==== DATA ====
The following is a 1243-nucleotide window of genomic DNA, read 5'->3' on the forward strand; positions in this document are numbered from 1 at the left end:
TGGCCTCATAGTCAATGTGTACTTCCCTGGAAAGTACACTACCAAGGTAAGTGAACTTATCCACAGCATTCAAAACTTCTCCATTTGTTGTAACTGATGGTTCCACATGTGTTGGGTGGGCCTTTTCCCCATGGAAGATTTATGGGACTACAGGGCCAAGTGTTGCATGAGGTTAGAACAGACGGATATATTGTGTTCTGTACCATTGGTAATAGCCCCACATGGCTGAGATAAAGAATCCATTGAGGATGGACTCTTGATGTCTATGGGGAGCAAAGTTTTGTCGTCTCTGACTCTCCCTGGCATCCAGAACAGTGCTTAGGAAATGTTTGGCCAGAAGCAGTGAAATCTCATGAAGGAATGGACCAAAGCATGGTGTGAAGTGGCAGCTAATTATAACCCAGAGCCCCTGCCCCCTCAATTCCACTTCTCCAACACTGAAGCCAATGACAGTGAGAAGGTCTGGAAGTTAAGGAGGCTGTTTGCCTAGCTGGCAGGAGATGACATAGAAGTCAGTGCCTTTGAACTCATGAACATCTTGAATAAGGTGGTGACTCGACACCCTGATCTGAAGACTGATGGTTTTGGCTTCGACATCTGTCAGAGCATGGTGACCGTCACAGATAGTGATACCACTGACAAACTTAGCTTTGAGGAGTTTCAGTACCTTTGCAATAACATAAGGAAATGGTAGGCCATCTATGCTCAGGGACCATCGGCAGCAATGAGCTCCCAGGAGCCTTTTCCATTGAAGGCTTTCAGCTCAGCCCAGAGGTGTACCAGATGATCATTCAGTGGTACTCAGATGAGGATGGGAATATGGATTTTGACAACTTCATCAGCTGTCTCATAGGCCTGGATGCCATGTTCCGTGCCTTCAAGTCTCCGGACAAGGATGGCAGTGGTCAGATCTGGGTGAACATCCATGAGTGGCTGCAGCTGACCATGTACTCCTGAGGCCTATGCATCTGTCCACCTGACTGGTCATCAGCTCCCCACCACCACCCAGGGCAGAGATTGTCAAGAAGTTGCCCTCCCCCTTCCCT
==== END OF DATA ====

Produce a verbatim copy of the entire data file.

The following is a 1243-nucleotide window of genomic DNA, read 5'->3' on the forward strand; positions in this document are numbered from 1 at the left end:
TGGCCTCATAGTCAATGTGTACTTCCCTGGAAAGTACACTACCAAGGTAAGTGAACTTATCCACAGCATTCAAAACTTCTCCATTTGTTGTAACTGATGGTTCCACATGTGTTGGGTGGGCCTTTTCCCCATGGAAGATTTATGGGACTACAGGGCCAAGTGTTGCATGAGGTTAGAACAGACGGATATATTGTGTTCTGTACCATTGGTAATAGCCCCACATGGCTGAGATAAAGAATCCATTGAGGATGGACTCTTGATGTCTATGGGGAGCAAAGTTTTGTCGTCTCTGACTCTCCCTGGCATCCAGAACAGTGCTTAGGAAATGTTTGGCCAGAAGCAGTGAAATCTCATGAAGGAATGGACCAAAGCATGGTGTGAAGTGGCAGCTAATTATAACCCAGAGCCCCTGCCCCCTCAATTCCACTTCTCCAACACTGAAGCCAATGACAGTGAGAAGGTCTGGAAGTTAAGGAGGCTGTTTGCCTAGCTGGCAGGAGATGACATAGAAGTCAGTGCCTTTGAACTCATGAACATCTTGAATAAGGTGGTGACTCGACACCCTGATCTGAAGACTGATGGTTTTGGCTTCGACATCTGTCAGAGCATGGTGACCGTCACAGATAGTGATACCACTGACAAACTTAGCTTTGAGGAGTTTCAGTACCTTTGCAATAACATAAGGAAATGGTAGGCCATCTATGCTCAGGGACCATCGGCAGCAATGAGCTCCCAGGAGCCTTTTCCATTGAAGGCTTTCAGCTCAGCCCAGAGGTGTACCAGATGATCATTCAGTGGTACTCAGATGAGGATGGGAATATGGATTTTGACAACTTCATCAGCTGTCTCATAGGCCTGGATGCCATGTTCCGTGCCTTCAAGTCTCCGGACAAGGATGGCAGTGGTCAGATCTGGGTGAACATCCATGAGTGGCTGCAGCTGACCATGTACTCCTGAGGCCTATGCATCTGTCCACCTGACTGGTCATCAGCTCCCCACCACCACCCAGGGCAGAGATTGTCAAGAAGTTGCCCTCCCCCTTCCCT